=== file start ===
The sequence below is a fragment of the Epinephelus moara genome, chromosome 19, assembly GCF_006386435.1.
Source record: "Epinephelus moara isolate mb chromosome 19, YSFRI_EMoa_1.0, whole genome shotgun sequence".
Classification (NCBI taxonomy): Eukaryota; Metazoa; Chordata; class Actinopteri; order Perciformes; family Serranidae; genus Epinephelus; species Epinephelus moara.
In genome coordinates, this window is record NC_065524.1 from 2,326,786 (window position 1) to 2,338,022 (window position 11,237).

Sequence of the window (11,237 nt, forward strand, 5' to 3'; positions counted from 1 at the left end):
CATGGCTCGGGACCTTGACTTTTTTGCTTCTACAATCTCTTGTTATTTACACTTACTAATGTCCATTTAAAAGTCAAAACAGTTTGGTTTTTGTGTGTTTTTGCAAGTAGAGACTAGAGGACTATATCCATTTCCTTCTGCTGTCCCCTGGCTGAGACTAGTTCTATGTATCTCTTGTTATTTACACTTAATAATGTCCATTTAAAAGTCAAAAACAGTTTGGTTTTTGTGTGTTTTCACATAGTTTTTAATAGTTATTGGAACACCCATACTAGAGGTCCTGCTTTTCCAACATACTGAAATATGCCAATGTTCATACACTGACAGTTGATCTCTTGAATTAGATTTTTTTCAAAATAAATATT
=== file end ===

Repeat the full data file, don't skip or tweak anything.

The sequence below is a fragment of the Epinephelus moara genome, chromosome 19, assembly GCF_006386435.1.
Source record: "Epinephelus moara isolate mb chromosome 19, YSFRI_EMoa_1.0, whole genome shotgun sequence".
Classification (NCBI taxonomy): Eukaryota; Metazoa; Chordata; class Actinopteri; order Perciformes; family Serranidae; genus Epinephelus; species Epinephelus moara.
In genome coordinates, this window is record NC_065524.1 from 2,326,786 (window position 1) to 2,338,022 (window position 11,237).

Sequence of the window (11,237 nt, forward strand, 5' to 3'; positions counted from 1 at the left end):
CATGGCTCGGGACCTTGACTTTTTTGCTTCTACAATCTCTTGTTATTTACACTTACTAATGTCCATTTAAAAGTCAAAACAGTTTGGTTTTTGTGTGTTTTTGCAAGTAGAGACTAGAGGACTATATCCATTTCCTTCTGCTGTCCCCTGGCTGAGACTAGTTCTATGTATCTCTTGTTATTTACACTTAATAATGTCCATTTAAAAGTCAAAAACAGTTTGGTTTTTGTGTGTTTTCACATAGTTTTTAATAGTTATTGGAACACCCATACTAGAGGTCCTGCTTTTCCAACATACTGAAATATGCCAATGTTCATACACTGACAGTTGATCTCTTGAATTAGATTTTTTTCAAAATAAATATT